Finished The Underground City, by H.L. "Doc" Humes (published in the 50s). This book is what they call a "sleeper". Probably soon to be re-published, in tandem with documentary film coming out about Humes, produced by his daughter Immy.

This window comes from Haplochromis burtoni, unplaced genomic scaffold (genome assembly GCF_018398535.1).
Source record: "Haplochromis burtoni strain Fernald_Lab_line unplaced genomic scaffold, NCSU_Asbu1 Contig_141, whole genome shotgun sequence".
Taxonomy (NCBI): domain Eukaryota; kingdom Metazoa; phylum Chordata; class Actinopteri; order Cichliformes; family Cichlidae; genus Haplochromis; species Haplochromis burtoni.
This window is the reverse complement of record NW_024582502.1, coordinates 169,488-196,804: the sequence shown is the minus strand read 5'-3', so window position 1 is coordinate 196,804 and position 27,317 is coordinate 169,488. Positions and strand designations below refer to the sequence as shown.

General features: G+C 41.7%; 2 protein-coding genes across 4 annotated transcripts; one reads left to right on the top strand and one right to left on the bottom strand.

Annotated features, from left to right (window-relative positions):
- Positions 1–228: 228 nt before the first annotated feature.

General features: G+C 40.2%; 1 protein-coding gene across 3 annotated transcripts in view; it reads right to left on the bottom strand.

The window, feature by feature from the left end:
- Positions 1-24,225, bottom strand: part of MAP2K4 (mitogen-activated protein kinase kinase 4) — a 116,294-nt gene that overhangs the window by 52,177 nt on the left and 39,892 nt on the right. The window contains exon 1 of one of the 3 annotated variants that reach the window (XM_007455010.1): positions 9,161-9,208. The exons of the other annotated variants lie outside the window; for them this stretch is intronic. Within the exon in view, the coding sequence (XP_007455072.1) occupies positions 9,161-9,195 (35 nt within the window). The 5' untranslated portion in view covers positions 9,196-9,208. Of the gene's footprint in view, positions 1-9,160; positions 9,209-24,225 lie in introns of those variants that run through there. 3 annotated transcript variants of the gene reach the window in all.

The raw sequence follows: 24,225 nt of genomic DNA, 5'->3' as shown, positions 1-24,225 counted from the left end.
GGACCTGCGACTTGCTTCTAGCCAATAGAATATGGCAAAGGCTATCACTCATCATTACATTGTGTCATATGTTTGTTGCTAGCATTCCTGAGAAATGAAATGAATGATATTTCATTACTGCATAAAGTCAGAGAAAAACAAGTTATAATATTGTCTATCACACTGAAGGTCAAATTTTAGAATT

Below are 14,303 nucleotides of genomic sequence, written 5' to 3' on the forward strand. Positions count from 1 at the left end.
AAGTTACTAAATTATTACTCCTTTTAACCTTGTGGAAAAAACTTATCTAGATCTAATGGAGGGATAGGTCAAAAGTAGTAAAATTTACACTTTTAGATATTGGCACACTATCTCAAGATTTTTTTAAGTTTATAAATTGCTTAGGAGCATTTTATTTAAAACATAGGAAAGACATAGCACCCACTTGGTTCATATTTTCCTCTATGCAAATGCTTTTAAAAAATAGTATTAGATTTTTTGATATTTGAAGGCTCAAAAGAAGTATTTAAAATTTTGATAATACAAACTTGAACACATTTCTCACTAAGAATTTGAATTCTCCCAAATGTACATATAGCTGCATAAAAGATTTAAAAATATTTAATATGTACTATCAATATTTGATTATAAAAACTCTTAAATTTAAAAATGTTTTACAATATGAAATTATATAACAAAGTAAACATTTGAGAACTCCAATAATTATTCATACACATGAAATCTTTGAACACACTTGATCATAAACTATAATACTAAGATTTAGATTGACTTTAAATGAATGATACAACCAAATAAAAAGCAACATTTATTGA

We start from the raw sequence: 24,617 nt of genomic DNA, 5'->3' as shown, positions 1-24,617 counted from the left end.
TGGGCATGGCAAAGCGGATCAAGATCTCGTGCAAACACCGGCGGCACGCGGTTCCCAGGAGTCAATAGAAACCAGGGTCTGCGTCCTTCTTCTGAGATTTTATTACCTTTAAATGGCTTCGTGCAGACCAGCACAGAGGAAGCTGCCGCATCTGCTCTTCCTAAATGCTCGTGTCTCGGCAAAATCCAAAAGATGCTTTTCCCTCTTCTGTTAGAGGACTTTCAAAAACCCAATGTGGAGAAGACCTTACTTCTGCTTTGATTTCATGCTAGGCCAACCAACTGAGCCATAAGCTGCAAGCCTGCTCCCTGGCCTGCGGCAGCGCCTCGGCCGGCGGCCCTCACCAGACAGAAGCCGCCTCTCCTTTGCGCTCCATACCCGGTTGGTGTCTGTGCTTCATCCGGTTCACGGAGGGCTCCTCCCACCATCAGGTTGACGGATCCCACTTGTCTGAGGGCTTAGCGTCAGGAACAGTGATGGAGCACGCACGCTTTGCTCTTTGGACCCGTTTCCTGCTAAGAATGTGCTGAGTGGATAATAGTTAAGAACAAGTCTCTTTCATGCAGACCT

A huge book, over 700 pp. Set in wartime & postwar France. Big panorama of Resistance fighters, Communists, US Embassy & military people, etc. Probably one of the deepest & most knowledgeable, subtle evocations of the French Resistance written (at least in English). The style has Gallic clarity and simplicity. But it's a strange, melancholy book. The protagonist, "John Stone", an American officer working with the underground who gets caught up in postwar scapegoating and political machinations, is a curiously affectless, absent personality. Maybe related to the literary atmosphere of the time (Camus, Sartre, Existentialism...). He's also in shock during & after his wartime experiences. Furthermore it's clear Humes is grappling with questions of American direction in the shadow of Hiroshima & Nagasaki. Striking foresight in the way he focuses on the relation between "security" and civil liberties. Humes brings his characters & their situation to life with tremendous, vivid realism. Questions of loyalty & betrayal are at the core of this novel steeped in war and soldierly values.

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